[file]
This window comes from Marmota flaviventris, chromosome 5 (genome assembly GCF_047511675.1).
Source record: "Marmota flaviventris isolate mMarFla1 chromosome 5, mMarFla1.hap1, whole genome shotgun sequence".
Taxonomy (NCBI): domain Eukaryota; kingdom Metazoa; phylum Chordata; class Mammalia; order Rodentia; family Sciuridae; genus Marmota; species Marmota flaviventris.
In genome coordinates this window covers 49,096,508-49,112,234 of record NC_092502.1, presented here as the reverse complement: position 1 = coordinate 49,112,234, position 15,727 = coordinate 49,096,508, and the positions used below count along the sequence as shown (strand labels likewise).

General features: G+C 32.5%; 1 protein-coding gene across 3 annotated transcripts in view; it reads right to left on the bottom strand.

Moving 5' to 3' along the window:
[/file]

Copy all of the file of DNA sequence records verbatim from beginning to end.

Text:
This window comes from Marmota flaviventris, chromosome 5 (genome assembly GCF_047511675.1).
Source record: "Marmota flaviventris isolate mMarFla1 chromosome 5, mMarFla1.hap1, whole genome shotgun sequence".
Taxonomy (NCBI): domain Eukaryota; kingdom Metazoa; phylum Chordata; class Mammalia; order Rodentia; family Sciuridae; genus Marmota; species Marmota flaviventris.
In genome coordinates this window covers 49,096,508-49,112,234 of record NC_092502.1, presented here as the reverse complement: position 1 = coordinate 49,112,234, position 15,727 = coordinate 49,096,508, and the positions used below count along the sequence as shown (strand labels likewise).

General features: G+C 32.5%; 1 protein-coding gene across 3 annotated transcripts in view; it reads right to left on the bottom strand.

Moving 5' to 3' along the window: